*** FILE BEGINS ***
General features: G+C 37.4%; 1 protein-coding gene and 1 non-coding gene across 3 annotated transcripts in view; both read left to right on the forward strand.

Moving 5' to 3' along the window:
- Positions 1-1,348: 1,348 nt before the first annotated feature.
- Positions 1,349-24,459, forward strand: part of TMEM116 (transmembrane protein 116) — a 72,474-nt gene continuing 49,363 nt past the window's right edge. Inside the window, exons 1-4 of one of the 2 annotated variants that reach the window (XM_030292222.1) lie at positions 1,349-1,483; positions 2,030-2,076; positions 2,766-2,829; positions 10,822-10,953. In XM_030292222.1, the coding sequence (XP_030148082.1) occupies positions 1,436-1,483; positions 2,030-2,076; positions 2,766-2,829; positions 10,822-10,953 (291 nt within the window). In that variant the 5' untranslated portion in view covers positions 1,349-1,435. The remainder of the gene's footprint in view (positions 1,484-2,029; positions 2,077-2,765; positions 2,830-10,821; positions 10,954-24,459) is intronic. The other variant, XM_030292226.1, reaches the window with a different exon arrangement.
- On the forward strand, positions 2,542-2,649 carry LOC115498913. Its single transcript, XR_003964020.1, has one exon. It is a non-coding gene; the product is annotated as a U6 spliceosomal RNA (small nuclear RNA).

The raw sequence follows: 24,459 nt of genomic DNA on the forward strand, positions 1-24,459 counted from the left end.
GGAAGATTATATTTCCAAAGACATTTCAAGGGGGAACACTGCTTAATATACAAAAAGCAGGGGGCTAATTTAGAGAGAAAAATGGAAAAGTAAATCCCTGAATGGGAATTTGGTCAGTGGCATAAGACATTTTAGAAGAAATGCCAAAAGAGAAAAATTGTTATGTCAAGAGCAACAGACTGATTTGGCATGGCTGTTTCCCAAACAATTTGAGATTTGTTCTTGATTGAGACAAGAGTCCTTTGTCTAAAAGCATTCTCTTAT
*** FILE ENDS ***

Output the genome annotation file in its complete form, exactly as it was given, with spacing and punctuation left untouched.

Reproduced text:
General features: G+C 37.4%; 1 protein-coding gene and 1 non-coding gene across 3 annotated transcripts in view; both read left to right on the forward strand.

Moving 5' to 3' along the window:
- Positions 1-1,348: 1,348 nt before the first annotated feature.
- Positions 1,349-24,459, forward strand: part of TMEM116 (transmembrane protein 116) — a 72,474-nt gene continuing 49,363 nt past the window's right edge. Inside the window, exons 1-4 of one of the 2 annotated variants that reach the window (XM_030292222.1) lie at positions 1,349-1,483; positions 2,030-2,076; positions 2,766-2,829; positions 10,822-10,953. In XM_030292222.1, the coding sequence (XP_030148082.1) occupies positions 1,436-1,483; positions 2,030-2,076; positions 2,766-2,829; positions 10,822-10,953 (291 nt within the window). In that variant the 5' untranslated portion in view covers positions 1,349-1,435. The remainder of the gene's footprint in view (positions 1,484-2,029; positions 2,077-2,765; positions 2,830-10,821; positions 10,954-24,459) is intronic. The other variant, XM_030292226.1, reaches the window with a different exon arrangement.
- On the forward strand, positions 2,542-2,649 carry LOC115498913. Its single transcript, XR_003964020.1, has one exon. It is a non-coding gene; the product is annotated as a U6 spliceosomal RNA (small nuclear RNA).

The raw sequence follows: 24,459 nt of genomic DNA on the forward strand, positions 1-24,459 counted from the left end.
GGAAGATTATATTTCCAAAGACATTTCAAGGGGGAACACTGCTTAATATACAAAAAGCAGGGGGCTAATTTAGAGAGAAAAATGGAAAAGTAAATCCCTGAATGGGAATTTGGTCAGTGGCATAAGACATTTTAGAAGAAATGCCAAAAGAGAAAAATTGTTATGTCAAGAGCAACAGACTGATTTGGCATGGCTGTTTCCCAAACAATTTGAGATTTGTTCTTGATTGAGACAAGAGTCCTTTGTCTAAAAGCATTCTCTTAT